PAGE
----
Life After DACA

DACA Knowledge Base

Many of your most frequently asked questions can be found in our DACA knowledge base. If you don’t find what you’re looking for, contact us with a question.

DACA Related News

Replace a Lost DACA Card How to Replace a Lost DACA Card - It’s probably the first U.S.-government issued identification that you’ve ever had. So losing a work permit from your Deferred Action for Childhood Arrivals (DACA) grant can be an exasperating experience. Don’t despair; you can replace a lost DACA card. It’s important to understand that losing the DACA card, officially known as an employment authorization card, … Continue reading How to Replace a Lost DACA Card
USCIS Receipt Number Explanation USCIS Receipt Number Explained - After you’ve filed almost any application or petition with U.S. Citizenship and Immigration Services (USCIS), they will respond by mailing you a Form I-797, Notice of Action, within approximately 1-2 weeks. The I-797, Notice of Action, is commonly known as a receipt letter. For applicants that have incorrectly filed or included the wrong payment, this … Continue reading USCIS Receipt Number Explained
uscis fee increases USCIS Fee Increases Effective December 23rd - Effective December 23, 2016, U.S. Citizenship and Immigration Services (USCIS) will increase the fees that must be submitted with the majority of its immigration forms. The USCIS fee increases, which were finalized in an announcement yesterday, can be found in a final rule published in the Federal Register. Applications and petitions postmarked or filed on … Continue reading USCIS Fee Increases Effective December 23rd
Renewing DACA on your own Renewing DACA on Your Own: Easier Than Ever - Preparing your initial DACA application, even with a lawyer’s help, was probably challenging. The concept of deferred action was very new, and the application packet was voluminous. But renewing DACA on your own has never been easier. Once the initial application has been approved, DACA renewals are generally much easier. Far fewer documents are required. … Continue reading Renewing DACA on Your Own: Easier Than Ever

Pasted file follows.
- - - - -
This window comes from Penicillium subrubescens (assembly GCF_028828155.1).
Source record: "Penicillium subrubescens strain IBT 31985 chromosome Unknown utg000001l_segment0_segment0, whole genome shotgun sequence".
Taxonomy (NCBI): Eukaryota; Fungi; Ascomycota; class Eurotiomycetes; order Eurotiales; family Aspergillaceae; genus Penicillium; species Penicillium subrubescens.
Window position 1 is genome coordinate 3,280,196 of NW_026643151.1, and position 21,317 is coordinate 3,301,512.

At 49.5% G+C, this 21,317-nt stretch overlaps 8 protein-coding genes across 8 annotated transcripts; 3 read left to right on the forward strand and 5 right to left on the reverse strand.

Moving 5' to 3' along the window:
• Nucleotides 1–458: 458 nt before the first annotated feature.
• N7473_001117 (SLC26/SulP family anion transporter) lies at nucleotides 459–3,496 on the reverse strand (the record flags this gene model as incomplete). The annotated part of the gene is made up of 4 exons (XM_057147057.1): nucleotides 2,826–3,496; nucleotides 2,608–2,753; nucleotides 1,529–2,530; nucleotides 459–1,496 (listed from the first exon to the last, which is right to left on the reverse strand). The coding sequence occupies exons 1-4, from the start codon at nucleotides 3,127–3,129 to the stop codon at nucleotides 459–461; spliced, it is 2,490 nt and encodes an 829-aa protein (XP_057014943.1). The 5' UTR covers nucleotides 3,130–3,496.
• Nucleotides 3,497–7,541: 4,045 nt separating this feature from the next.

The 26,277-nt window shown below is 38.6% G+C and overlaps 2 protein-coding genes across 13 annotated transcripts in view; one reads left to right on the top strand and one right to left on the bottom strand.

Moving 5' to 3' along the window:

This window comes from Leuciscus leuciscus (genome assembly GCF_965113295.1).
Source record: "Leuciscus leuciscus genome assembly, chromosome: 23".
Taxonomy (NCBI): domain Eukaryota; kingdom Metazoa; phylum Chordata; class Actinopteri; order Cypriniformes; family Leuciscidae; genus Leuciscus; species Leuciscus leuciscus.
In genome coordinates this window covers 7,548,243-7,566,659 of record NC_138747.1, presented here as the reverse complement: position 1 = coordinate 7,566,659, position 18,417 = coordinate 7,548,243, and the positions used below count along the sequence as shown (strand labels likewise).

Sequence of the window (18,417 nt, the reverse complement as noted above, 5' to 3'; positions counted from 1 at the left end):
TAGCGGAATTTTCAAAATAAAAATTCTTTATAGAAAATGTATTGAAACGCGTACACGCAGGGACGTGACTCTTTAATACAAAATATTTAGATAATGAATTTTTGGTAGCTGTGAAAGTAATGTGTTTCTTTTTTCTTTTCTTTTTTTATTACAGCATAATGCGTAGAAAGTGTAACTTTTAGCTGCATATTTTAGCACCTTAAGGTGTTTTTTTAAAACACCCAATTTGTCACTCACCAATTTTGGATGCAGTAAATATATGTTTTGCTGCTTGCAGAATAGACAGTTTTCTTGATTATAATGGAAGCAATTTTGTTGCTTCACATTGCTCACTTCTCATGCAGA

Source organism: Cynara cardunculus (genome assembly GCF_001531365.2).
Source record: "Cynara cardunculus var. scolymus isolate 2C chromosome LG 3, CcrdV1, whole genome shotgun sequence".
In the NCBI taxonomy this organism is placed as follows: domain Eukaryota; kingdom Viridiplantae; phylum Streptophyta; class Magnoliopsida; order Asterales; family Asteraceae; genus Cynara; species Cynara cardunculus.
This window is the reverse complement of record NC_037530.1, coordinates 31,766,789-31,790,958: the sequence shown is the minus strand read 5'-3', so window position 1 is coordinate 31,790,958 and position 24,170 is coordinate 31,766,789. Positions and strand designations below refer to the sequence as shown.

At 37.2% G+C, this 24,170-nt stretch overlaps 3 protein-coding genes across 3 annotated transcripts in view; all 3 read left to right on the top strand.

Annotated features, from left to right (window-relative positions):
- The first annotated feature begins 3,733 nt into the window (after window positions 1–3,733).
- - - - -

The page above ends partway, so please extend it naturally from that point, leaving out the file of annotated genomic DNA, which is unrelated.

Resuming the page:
uscis lost my application USCIS Lost My Application - Unfortunately, U.S. Citizenship and Immigration Services (USCIS) is no different than any other massive government organization – they are heavily burdened with a large workload and aren’t the most efficient organization. In fact, several agencies make up the overall immigration system. Consular offices, Department of State and the National Visa Center all play a role. … Continue reading USCIS Lost My Application
4 Paths to Legal Status for Undocumented Immigrants 4 Paths to Legal Status for Undocumented Immigrants - Several million undocumented immigrants in the U.S. received a stunning blow last week when the Supreme Court’s deadlocked decision effectively killed President Obama’s new deferred action plans. The immigration actions known as Deferred Action for Parents of Americans and Permanent Residents (DAPA) and an expanded version of the already successful Deferred Action for Childhood Arrivals … Continue reading 4 Paths to Legal Status for Undocumented Immigrants

Additional DACA Resources

USCIS Deferred Action for Childhood Arrivals Page
ICE-Granted DACA Renewal Guidance (only if ICE granted your DACA)
DHS Deferred Action Page
AILA InfoNet
Catholic Legal Immigration Network
Immigrant Legal Resource Center
Immigration Policy Center
National Immigration Law Center
Own the Dream
United We Dream